What to put in a 2.5 gallon glass aquarium?

Discussion in 'Archived Threads 2001-2004' started by Jay H, Jan 7, 2002.

  1. Jay H

    Jay H Producer

    Joined:
    Mar 22, 1999
    Messages:
    5,654
    Likes Received:
    33
    Trophy Points:
    0
    Location:
    Pittsfield, MA
    Real Name:
    Jay
    I recently moved my two juvenile tarantulas (Itsy, a Mexican redknee (brachypelma smithi) and Bitsy, a larger male Mexican redleg (brachypelma boehmei)) into a 10 gallon tank with divider. Now I have two leftover spidey tanks that I'm not sure what to do with. a 2.5 gallon glass aquarium and a ~2 gal plastic critter cage. Any good idea as to something that I could put in it that does't grow and is fairly easy to take care of, like tarantulas? I'm thinking I could get some true spiders, perhaps some jumping spiders, I've even seen some in the wild over here in the NE, they're cute as a button too and they don't get as big, except they also don't live as long and most likely don't eat large crickets or superworms that I buy for the tarantulas.

    I was also king of thinking about hermit crabs. I already have 2 fishtanks and I think I already spend enough time with them keeping my fish happy, plus I don't really have another filter to use, although perhaps a snail tank would be cool, if I could find one that isn't as dirty as the apply snail.

    Any recommendations, salamanders, scorpions, spiders, snakes, frogs???

    Would be required to be living in air, eats crickets, doesn't need to much heat, 70-75° which might exclude alot of reptiles.

    Thanks and I'll try to get a picture of my new larger tarantulas sooner or later...

    Jay
     
  2. Mark Dubbelboer

    Mark Dubbelboer Screenwriter

    Joined:
    Oct 6, 1999
    Messages:
    1,008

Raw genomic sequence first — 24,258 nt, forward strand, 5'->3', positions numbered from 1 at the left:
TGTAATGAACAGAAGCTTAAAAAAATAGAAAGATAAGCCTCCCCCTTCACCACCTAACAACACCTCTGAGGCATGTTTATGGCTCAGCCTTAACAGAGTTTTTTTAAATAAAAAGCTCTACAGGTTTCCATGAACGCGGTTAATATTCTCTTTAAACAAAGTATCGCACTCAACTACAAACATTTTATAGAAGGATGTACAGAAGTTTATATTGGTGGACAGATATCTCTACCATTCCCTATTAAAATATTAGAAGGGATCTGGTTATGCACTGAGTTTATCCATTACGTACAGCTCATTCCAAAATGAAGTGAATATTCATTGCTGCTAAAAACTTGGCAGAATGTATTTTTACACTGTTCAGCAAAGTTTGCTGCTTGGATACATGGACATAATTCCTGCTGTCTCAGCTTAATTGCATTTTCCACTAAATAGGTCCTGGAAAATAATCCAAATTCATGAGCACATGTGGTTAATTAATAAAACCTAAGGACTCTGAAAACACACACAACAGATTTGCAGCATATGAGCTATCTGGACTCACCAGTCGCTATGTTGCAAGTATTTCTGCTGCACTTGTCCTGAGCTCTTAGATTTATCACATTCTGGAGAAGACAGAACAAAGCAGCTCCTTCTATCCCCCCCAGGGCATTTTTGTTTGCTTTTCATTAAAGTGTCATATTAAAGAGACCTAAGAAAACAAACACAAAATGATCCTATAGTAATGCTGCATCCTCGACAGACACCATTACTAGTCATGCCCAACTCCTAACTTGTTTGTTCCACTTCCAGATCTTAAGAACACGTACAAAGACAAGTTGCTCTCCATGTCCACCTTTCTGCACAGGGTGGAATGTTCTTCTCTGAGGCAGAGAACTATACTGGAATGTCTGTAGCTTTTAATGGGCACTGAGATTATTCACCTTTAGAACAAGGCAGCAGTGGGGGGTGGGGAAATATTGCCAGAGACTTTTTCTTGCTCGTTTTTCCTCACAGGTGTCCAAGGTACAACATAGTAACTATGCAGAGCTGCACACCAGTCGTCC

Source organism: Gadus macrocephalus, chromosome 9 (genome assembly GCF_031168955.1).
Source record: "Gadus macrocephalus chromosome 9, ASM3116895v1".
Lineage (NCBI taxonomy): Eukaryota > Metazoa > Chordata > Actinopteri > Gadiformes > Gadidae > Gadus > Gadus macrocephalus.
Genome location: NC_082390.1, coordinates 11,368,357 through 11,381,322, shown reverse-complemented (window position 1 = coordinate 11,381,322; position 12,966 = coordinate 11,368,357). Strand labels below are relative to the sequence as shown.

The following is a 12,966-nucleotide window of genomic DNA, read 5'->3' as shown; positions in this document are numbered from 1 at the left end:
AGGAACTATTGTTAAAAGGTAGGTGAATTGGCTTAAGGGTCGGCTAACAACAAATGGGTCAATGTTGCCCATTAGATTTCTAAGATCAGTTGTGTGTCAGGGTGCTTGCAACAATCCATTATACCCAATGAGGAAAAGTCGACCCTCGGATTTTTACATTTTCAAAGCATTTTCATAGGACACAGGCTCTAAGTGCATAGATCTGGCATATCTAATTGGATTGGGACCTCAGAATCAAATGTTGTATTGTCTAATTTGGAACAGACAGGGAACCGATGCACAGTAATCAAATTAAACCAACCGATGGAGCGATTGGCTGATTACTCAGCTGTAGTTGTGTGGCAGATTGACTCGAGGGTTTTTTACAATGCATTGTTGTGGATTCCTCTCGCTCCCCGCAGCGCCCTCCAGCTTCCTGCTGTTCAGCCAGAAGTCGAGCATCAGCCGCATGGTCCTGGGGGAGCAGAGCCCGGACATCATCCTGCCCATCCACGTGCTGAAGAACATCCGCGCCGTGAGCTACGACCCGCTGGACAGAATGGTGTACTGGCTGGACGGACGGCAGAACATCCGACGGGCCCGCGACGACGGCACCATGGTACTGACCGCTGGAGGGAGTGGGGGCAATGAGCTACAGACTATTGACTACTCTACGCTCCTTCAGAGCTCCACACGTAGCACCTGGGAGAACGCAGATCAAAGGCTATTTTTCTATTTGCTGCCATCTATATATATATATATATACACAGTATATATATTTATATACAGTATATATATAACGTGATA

Likes Received:
    0
    Trophy Points:
    0
    When i saw the topic i immediately thought frogs.

    They're really interesting and will always put on a show. Easy maintenance and it won't cost much to feed them. just go on down to a fish store and ask which are the easiest to maintain.
     
  3. MikeH1

    MikeH1 Screenwriter

    Joined:
    Oct 25, 2000
    Messages:
    1,492
    Likes Received:
    0
    Trophy Points:
    0
    Jay you want a really neat pet? I don't know how easy they are to care for but I suggest Mudskippers. Their a type of fish (maybe an amphibian, I'm not sure). I have seen them on National Geographic Specials and always wanted a couple. They live in the mangroves of SE Asia and when the tide goes out they cling to the foliage and breathe air. Its pretty cool. But I'm warning you, they're ugly as sin.
    Here is a link of 2 of these fish, um... swapping spit
    http://members.ozemail.com.au/~thebobo/mud.htm
     
  4. Chad Isaacs

    Chad Isaacs Supporting Actor

    Joined:
    Feb 20, 2000
    Messages:
    757
    Likes Received:
    0
    Trophy Points:
    0
    Your fish eat shrimp?You could get a small ugf and some brine shrimp eggs,that should be a perfect size.
     
  5. Julie K

    Julie K Screenwriter

    Joined:
    Dec 1, 2000
    Messages:
    1,962
    Likes Received:
    0
    Trophy Points:
    0
     
  6. Jay H

    Jay H Producer

    Joined:
    Mar 22, 1999
    Messages:
    5,654
    Likes Received:
    33
    Trophy Points:
    0
    Location:
    Pittsfield, MA